The toddy-seller thus told, came to Buddhaghosa and gave it to him. He accepted it, and made six shares out of it and gave one share to each of the six Theras. Buddhaghosa's task of translating was completed in three months. Having observed the Pavāraṇā, he informed the chief of the cor.gregation of the com. pletion of his task and the Samgharāja praised him much and set fire to all the works written by Mahinda in Sinhalese. He asked the permission of the congregation to go home to see his parents. While he was going to embark, the Sinhalese monks spoke ill of him thus : “We are of opinion that this Thera knows the Tripitakas but he does not know Sanskrit ”. As soon as Buddhaghosa heard of

(5) cf. Saddhamma-Samgaho, J. P. T. S., 1890, pp. 52-53.
(6) Buddhaghosuppatti, pp. 55-58.

(7) According to Spence Hardy, Buddha, hosa took up his residence in the secluded Ganthakara Vihara where he was occupied with the work of translating, according to the grammatical rule of the Magadhi wbich is the root of all langu: ages, the whole of the Sinhalese Atthakathas into Pali (A Manual of Buddhism, p. 531).

this, he made a fair display of his knowledge of Sanskrit and since then the monks entertained no doubt as to his knowledge of that language (8).

An interesting event happened while Buddha ghosa was in Ceylon. One day two maid-servants of two brahmins fell out with each other. When one of them was walking up the bank taking a jar of water from a pond, the maid servant of the other brahmin was then going down in a hurry with an empty jar which coming in contact with the jar of the maid-servant who was going up was broken. The maide-servant whose jar was broken grew angry and abused the other, who also abused her. Buddhaghosa hearing this thought thus, “There is nobody here, these women abusing each other would surely speak to their masters about it and I might be cited as a witness”. The master of the maid-servant whose jar was broken referred the matter to the tribunal; the king not being able to decide the case, asked “Who is your witness "? Of these two one referred to Buddhaghosa who was introduced to the king as a stranger who obtained the punishment of the Church. The king sent for Buddhaghosa who said thus: “The abusive language used by the maid-servants of the brahmins has been heard by me. We, monks, take no notice of such things ". Biddhaghosa handed over the book in which he recorded the abusive language, to the king. The king decided the case relying on the written evidence of Buddhaghosa. The king praised him much by saying that he (Buddhaghosa) was one of quick wisdom. The king inquired as to where he lived. The brahmins spoke ill of him by saying, “This discarded monk has come to trade, you should not see him”. The king's appreciation of Buddhaghosa may be stated thus, "I have never seen before a Samaņa like him who is religious, of quick intellect and greatly meditative (9).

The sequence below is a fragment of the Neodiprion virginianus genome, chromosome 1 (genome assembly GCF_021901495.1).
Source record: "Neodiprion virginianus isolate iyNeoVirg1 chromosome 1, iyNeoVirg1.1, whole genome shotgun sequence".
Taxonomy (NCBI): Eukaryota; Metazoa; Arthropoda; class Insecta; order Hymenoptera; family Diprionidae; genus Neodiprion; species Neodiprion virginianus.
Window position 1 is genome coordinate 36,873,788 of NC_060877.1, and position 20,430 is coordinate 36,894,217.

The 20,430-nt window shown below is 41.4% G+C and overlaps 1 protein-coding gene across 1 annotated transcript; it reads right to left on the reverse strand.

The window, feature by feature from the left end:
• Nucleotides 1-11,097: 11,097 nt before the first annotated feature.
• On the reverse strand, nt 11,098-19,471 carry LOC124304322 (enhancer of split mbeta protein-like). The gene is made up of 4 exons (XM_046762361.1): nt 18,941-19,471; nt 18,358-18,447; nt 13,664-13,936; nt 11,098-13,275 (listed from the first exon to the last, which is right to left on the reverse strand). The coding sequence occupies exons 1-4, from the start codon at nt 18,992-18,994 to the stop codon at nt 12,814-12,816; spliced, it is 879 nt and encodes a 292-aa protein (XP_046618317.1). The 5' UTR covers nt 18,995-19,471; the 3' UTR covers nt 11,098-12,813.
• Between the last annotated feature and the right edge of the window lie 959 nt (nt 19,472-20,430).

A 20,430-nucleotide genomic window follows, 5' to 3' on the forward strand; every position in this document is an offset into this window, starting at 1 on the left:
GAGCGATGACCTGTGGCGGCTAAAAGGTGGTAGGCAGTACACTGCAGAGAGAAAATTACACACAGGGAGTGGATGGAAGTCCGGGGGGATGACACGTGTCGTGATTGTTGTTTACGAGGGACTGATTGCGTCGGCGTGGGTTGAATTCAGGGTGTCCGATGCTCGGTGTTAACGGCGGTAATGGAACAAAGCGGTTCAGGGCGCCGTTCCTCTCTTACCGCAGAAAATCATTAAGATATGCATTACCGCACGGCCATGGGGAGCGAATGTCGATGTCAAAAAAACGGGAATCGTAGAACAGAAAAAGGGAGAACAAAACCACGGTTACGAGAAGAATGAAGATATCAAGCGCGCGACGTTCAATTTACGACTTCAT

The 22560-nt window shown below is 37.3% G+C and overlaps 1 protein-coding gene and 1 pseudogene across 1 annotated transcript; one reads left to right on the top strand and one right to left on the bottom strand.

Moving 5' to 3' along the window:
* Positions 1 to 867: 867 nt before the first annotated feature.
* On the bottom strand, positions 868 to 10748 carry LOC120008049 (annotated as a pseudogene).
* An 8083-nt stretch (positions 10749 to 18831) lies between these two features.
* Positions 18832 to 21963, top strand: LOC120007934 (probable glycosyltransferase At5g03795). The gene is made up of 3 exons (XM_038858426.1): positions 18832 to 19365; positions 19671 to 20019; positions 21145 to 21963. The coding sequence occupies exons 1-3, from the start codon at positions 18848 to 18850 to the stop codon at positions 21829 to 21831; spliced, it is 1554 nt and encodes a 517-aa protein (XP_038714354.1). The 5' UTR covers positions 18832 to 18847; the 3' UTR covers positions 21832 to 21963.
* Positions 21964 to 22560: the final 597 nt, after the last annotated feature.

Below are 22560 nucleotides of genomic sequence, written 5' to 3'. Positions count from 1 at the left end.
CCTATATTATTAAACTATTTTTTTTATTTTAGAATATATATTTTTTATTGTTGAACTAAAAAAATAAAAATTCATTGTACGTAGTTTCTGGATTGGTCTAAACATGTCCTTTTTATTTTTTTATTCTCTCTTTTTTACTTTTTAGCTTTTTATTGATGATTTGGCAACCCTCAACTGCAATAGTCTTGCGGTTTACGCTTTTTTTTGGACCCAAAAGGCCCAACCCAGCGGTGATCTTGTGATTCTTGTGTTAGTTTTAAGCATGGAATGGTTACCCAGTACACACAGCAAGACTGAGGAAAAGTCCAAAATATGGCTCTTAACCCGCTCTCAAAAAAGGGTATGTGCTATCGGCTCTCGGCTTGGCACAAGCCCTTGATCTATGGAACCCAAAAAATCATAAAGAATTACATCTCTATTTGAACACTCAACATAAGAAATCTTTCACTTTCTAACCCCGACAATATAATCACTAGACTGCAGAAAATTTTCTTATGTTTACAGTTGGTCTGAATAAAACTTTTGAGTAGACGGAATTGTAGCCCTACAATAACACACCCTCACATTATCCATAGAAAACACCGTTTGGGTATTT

On returning from Ceylon, he first of all went to his preceptor at Jambudvipa and informed him that he had written Pariyatti. Buddhaghosa saluted him and then went to his parents who gave him excellent food to take (10),

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(8) Buddhagh-suppatti, pp. 59-61.
(9) Buddhagbasupratti, pp. 62.01.
(10) Ibid, p. 03.